Introduction of brake system
The brake system is one of the most significant systems of a vehicle. It has the following basic roles.
1. It should slow a moving vehicle.
2. It should bring a vehicle to a stop.
3. It needs to hold a vehicle stationary when stopped.
4. It permits directional control during maximum braking.
In a vehicle if the brake system does not operate properly the driver and passengers could face an accident. Professionals who service the brake system must be highly skilled experts because the work they do save lives.
During the design stage, if all of the various dynamics are not considered most braking systems will result in improper braking. When the brake system is not functioning correctly it will be up to the driver to compensate risk. In many cases, the response of the human is either too slow or too quick to react to a braking state. In both cases, there is chance for loss of vehicle control.
Brake System Overview
The complete brake system contains of the major components shown in Figure. The complete brake system can be divided into
The service brakes slow and stop the moving vehicle.
The parking brakes hold the vehicle stationary.
The antilock brake system (ABS) is a another major subsystem.
Many cars now also include traction control as part of the brake system functions. Braking action on an automobile initiates with the driver’s foot on the brake pedal. The driver steps the pedal and the pedal transfers that force to the master cylinder pistons. The brake pedal also increases the force of the driver’s foot through lever. The brake pedal is mounted on a lever with a pivot near the top of the lever. The movement of the pedal causes a pushrod to move against a master cylinder. The master cylinder is mounted inside the engine compartment on the rear bulkhead.
The master cylinder is a hydraulic pump that is operated by the driver through the brake pedal. Most brake pedal installations are an example of what is called a second class lever. A second class lever has a pivot point (or fulcrum) at one end and force applied to the other end. A second class lever transmits the output force in the same direction as the input force, and multiplies the input force, based on where the output load is placed.
The brake pedal has a 10-inch lever, and the load is 2 inches from the fulcrum (8 inches from the pedal). The pedal ratio, or the force multiplying factor, is the length of the lever divided by the distance of the load from the fulcrum.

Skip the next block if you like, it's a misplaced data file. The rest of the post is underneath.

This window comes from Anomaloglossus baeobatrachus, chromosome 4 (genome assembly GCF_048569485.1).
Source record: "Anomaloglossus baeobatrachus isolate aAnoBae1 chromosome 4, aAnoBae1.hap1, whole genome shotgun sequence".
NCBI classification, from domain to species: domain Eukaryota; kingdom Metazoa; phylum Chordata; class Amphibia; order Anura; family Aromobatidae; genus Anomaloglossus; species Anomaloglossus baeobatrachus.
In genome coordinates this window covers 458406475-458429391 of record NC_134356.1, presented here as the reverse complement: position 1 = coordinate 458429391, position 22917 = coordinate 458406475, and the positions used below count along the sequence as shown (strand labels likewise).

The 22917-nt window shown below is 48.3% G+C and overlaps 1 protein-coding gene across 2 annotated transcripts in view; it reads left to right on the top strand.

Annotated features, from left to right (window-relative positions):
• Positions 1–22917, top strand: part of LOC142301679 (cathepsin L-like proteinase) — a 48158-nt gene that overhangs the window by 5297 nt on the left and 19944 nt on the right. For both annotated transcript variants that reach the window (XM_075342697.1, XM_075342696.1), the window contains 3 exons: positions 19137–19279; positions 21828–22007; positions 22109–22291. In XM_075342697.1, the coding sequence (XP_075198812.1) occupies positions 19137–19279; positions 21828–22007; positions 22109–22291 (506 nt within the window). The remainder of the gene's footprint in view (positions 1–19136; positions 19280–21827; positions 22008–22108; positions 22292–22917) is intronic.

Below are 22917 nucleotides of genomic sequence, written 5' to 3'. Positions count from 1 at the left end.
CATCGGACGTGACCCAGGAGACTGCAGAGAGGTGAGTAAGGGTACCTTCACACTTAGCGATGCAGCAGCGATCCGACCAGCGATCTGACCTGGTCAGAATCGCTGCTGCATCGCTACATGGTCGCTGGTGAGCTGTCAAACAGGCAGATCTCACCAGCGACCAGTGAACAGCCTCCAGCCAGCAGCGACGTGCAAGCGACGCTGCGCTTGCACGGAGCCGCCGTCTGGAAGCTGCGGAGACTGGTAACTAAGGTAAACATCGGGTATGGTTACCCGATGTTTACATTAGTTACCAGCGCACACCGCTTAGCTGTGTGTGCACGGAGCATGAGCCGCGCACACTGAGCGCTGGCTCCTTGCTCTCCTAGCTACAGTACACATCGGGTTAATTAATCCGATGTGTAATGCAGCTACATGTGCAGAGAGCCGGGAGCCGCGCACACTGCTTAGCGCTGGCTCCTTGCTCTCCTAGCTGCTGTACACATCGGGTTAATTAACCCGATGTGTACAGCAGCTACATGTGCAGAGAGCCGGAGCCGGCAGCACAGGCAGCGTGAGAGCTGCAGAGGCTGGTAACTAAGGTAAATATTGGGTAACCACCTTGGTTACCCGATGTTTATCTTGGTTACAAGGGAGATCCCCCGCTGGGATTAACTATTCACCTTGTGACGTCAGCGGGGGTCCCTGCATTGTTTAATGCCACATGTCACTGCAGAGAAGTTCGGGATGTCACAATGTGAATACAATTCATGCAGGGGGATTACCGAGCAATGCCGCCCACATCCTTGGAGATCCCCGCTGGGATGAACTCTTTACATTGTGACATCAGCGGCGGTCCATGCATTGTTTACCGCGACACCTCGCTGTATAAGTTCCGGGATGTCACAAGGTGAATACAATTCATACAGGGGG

Types of braking system
History of Brake system
Modern automobile brakes evolved from the comparatively crude brakes of cart. The earliest automobile brakes were pads or blocks applied by levers and linkage to surface of a solid tire on a wooden-spoked wheel. A similar principle of leverage that employment in popular foot lever installations inflated the force of the brake pad applied to the solid tire. These brakes worked well with speeds of 10 mph to 20 mph and minute traffic.
Higher performance and gas tires meant that early wagon brakes were temporary on cars. By the tip of the primary decade of the 20th century, cars were exploitation either external contracting band brakes or internal expanding drum brakes. A number of internal increasing band brakes were tried on some early cars. External contracting brakes have a band lined with friction material wrapped around a drum situated on the driveline or on the wheels.
The band is anchored at one finish or at the center; levers and linkage tighten the band round the drum for braking force. Servo action on associate external band brake tends to form the brake grab at high brake forces and high drum speed. Different issues related to band brakes enclosed dirt and water harm and loss of friction with external bands and therefore the tendency of those brakes to lock if the drum hot and expanded an excessive amount of. Internal band brakes conjointly damaged from band and drum heating and reduced braking force.
As drum brakes evolved, internal-expanding shoe-and-drum brakes became the quality. External contracting band brakes were used as parking brakes till the late Nineteen Fifties, however their days as service brakes were over by the late Twenties.
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